• It expresses concern over the continued use of the symbols of the totalitarian regimes in public and for commercial purposes, and recalls that some European countries have banned the use of both Nazi and Communist symbols.
  • It notes that the existence of monuments, and monuments on public places in some Member States that glorify totalitarian regimes, paves the way for distorting the historical facts about the aftermath of World War II and for propagating the totalitarian political system.
  • It condemns the fact that the extremist and xenophobic political forces in Europe are more actively involved in distorting the historical facts, using symbols and rhetoric in response to totalitarian propaganda, including racism, anti-Semitism and hatred of sexual and other minorities.
  • It calls on the Member States to abide by the provisions of the Council Framework Decision and to oppose the organizations spreading hatred and violence in public places and online, and to ban the neo-fascist and neo-nazi groups and other organizations that glorify Nazism and Fascism, or any other kind of totalitarianism.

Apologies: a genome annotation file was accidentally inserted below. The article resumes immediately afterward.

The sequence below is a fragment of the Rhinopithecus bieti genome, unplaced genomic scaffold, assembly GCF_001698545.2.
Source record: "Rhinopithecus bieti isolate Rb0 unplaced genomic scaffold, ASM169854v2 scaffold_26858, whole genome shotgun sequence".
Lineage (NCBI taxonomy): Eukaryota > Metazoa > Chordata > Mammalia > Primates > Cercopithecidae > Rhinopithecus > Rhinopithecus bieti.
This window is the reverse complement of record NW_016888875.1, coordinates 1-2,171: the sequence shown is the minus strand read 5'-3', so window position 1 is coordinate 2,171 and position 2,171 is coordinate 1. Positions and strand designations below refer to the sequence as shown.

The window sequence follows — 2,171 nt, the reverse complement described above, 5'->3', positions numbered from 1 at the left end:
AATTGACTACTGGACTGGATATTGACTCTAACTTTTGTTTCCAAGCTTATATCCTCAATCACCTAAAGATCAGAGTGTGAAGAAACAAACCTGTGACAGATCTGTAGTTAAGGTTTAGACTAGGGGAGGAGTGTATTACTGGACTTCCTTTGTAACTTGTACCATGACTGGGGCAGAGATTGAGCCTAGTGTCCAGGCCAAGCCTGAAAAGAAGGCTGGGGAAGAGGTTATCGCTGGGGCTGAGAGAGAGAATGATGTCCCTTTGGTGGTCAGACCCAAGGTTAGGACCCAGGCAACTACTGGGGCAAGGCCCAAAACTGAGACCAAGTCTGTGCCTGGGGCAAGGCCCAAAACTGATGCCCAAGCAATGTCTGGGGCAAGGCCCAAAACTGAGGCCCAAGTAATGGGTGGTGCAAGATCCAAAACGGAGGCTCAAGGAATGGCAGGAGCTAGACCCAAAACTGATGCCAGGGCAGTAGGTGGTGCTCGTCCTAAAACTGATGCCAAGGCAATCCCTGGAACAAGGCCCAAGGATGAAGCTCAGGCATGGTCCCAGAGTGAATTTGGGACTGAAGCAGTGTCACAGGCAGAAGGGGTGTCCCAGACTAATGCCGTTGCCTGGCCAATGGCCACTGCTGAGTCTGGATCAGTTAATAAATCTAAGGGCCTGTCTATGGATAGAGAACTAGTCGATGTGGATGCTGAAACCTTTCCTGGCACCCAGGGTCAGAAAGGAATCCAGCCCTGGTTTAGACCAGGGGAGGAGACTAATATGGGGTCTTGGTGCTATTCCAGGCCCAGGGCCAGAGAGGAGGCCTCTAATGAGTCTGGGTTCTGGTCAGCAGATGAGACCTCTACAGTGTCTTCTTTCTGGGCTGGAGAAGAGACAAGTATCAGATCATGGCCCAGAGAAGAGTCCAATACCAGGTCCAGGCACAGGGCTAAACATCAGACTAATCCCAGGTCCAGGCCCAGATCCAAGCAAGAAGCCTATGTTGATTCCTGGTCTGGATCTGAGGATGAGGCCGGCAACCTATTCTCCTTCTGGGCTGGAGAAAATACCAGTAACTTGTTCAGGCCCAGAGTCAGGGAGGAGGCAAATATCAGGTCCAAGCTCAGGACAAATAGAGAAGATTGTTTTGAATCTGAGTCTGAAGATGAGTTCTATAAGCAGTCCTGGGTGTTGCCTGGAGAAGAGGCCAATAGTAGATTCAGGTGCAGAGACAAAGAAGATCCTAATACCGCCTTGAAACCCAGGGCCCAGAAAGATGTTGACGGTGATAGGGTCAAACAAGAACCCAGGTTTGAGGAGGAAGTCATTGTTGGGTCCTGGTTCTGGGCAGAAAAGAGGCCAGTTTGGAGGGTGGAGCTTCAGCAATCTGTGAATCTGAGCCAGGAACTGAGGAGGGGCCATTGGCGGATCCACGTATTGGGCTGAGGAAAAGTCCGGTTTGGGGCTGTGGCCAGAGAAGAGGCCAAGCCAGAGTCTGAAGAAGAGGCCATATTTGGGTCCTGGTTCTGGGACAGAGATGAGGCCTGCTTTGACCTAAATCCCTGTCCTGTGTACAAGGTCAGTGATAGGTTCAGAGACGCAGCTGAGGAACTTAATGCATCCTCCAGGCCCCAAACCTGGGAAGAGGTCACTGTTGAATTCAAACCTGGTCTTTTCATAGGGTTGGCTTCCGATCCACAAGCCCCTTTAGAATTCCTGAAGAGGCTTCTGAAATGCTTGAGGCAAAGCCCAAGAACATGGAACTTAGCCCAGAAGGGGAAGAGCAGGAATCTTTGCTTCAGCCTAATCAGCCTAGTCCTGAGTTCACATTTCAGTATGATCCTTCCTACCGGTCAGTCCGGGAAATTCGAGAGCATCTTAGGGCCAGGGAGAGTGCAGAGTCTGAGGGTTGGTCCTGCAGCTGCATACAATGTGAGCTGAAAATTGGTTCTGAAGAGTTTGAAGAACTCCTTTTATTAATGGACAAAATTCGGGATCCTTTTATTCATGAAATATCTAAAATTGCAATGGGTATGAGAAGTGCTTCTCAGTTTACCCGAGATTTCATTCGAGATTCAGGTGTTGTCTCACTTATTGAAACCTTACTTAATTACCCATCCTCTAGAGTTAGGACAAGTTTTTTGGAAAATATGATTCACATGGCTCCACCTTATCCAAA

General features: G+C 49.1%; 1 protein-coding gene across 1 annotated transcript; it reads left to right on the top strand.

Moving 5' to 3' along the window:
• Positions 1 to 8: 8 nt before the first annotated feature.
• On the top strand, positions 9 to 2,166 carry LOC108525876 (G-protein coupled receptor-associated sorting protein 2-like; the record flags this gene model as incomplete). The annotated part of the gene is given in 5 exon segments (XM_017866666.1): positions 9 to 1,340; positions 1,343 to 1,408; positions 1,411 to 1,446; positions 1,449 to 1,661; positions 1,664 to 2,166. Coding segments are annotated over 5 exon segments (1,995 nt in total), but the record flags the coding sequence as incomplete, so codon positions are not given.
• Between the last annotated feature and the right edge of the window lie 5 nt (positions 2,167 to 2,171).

• It points out that Europe’s tragic past should continue to serve as a moral and political inspiration in facing the challenges of today’s world, including in the pursuit and fight for a more just world, creating open and tolerant societies and communities that respect ethnic, religious and sexual minorities, ensuring respect for the European values ​​for all.
  • It instructs the President to pass on this resolution to the Council, the Commission, the governments and parliaments of the Member States, the Russian Duma and the parliaments of the Eastern Partnership countries.